When the site location process was under way, the West Side Improvement Association seriously objected to consideration of the "Civic Center" area as designated in the final recommendations, because of the effect of displacing such a large number of middle* and low-income tenants and property owners. The Improvement Association supported consideration of tRe "Auraria" site, as an area with a much smaller residential population and generally deteriorating neighborhood. The central location of Auraria in the total metropolitan area, and the nearby availability of employment and educational resources, make it accessible to the total community, and especially to those? residents, of deprived areas who do not find it possible to attend the existing colleges. The "urban college" concept is important as a new way of making higher education relevant The recent Riot Commission report suggests' some of the results of continuing to ignore the needs of Inner City residents..
The recent action of the Commission on Higher Education, as reported in the newspapers, seems to jeopardize the objective planning for Metropolitan State College, and other colleges, by insisting that land for colleges must be contributed' to the State of Colorado. Aside from the obiective questions as to possible additional costs for utilities and land development in some locations which might be contributed, the relationship of college location to educational purposes seems to be forgotten. With a large share of the State income coming from Denver, it does not seem unreasonable to expect that the State of Colorado might have a real obligation to provide appropriate higher education in Denver. :1 ;
Therefore, by action of the Board of Directors of the West Side Improvement Association at their regular meeting on March 11, 1968, it is resolved to:
a. Support the recommendation of the Commission on Higher Education that the "Auraria" site be approved for the location of Metropolitan State College, and
b. Urge the'Commission on Higher Education to consider the obligation of the State of Colorado in helping to acquire the site, as well as to continue to develop the physical and educational resources of the College, in order that the'site selection may be based on objective location factors and not primarily on competitive. bidding by provision of free land.
Sincerely,
(Mrs.) Wilma J. Dabrowski President
minorities, Denver Opportun-itv will not make any progress in its war on poverty.
Mrs. and Mrs. Alfonzo Martinez of 1378 Mariposa had company from Los Angeles^ They were Mr. and Mrs. A. Montoya. Mrs. Montoya is the sister of Mrs. Martinez. Mr. and Mrs. Alfonso Martinez and son attended a dinner of the G. I. Forum and reported a wonderful time.
Congratulations are in order
the new resident participation for Mr. and Mrs. Bennis Vas-program of the Denver Model ruez of 1239 Lipan Street.
Ories Program.
Mrs. Verna Rinne of 560 Gal* apago Street is ill in St Anthony's Hospital.
They celebrated their 25th wedding anniversary March 27.
ested in seeing the light at that intersection changed to include a walk signal for pedestrians may help by calling Mary Gallegos at 623-6450.
Mrs. Gallegos is trying to get enough parents interested to sign and present a petition requesting a change on the traffic light.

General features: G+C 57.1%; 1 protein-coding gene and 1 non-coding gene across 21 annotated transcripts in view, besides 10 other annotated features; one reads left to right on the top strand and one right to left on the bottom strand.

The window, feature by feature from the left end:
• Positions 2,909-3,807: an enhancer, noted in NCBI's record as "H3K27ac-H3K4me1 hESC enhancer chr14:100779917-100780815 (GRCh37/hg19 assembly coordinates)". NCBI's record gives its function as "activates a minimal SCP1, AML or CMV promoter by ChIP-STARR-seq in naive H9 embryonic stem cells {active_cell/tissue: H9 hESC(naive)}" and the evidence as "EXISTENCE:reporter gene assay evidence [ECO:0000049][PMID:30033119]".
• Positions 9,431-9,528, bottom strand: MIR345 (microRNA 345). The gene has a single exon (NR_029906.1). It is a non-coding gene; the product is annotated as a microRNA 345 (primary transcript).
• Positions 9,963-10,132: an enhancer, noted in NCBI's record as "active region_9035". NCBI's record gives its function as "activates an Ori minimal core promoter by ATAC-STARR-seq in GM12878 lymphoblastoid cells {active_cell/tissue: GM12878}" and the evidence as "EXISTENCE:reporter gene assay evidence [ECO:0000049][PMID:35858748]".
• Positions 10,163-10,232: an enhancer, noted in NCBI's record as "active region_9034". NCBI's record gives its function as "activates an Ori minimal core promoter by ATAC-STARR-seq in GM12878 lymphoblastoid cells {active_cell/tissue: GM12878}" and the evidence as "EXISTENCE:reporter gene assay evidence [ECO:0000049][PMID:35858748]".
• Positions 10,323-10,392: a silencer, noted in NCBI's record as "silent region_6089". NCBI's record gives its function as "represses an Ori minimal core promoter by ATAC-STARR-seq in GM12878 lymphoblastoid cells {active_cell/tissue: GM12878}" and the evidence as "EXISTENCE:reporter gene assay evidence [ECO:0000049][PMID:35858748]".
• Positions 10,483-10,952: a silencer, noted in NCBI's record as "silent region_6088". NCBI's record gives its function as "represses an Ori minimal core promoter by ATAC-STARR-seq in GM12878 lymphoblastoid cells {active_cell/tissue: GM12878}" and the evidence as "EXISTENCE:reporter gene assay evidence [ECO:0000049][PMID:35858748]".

Mr. Gomez of 138 West 1st Avenue, is home and feeling fine after a week in the hos-pitaL
We are so sorry to hear that Ann Molien of Ann's Beauty Shop at 971 Santa Fe Drive fell in front of her shop going to work March 6th. She broke her hip and is in the hospital.
Mr. and Mrs. H. F. Bierlerich
of Waco, Texas, were guests' ^e shop will still be open, of Mr. and Mrs. W. M. Chur- We of the West Side wish you
The stall ol the Recorder and ^hill of J209 Vpan SiTeet; Mrs-|a Speedy recovery-the entire West Side wish & lS S1Ster of M[s
extend 89? symmthv to the 1111118 .The,r were B Mrs. Gerald Glynn ol 1253 fieH Were Galvan family of 293 E. 51st Church-ills for five wonderful Kalamath spent last weekend ~
Editorial
What Happened?
Many Recorder readers read the article last month about censorship of a program on consumer fraud broadcast by Channel 6. It appeared that the school board, which is responsible for the policy at Channel 6, and the director of the station were scared out of reshowing the broadcast by a. group of Colorado's prominent Republican lawmakers. This month we have a sequel.
On Tuesday evening, February 27, a group of mothers from the West Side appeared oh a Channel 6 program^ "The Other Side of ADC," speaking about problems and concerns of living on an ADC budget. Those of you who saw the program may have thought it wasn't as controversial as it could have been, and that there are many more problems that were not mentioned. Previous to the show the same-group had filmed a program that DID present other real problems. The women were told that the filmed program would be shown, but it was not.
Why? The moderator of the show and the women all stood behind' everything that was said. But Channel 6 would notnot even if a disclaimer was run and equal time given to those criticized. Is Channel 6 again being intimidated? Are they being pressured by someone? Or are they afraid of pressure from somewhere? Maybe they are afraid of con-" troversy. Then why do they plan controversial shows at all?
Channel 6 is operated by the Denver Public Schools. The schools are funded through property owners' taxes and federal money, to which we all contribute. Many taxpayers are wondering just what their tax money is going toward. Certainly; not toward informing them about contro-I versial issues in Denver.
. Channel 6, have you done it again?
May Day of 138 West 1st J_________________________
Avenue and her Pinochle Card
Club were entertained at the New Classes Set
home of Mrs. lone Schroeder c . r...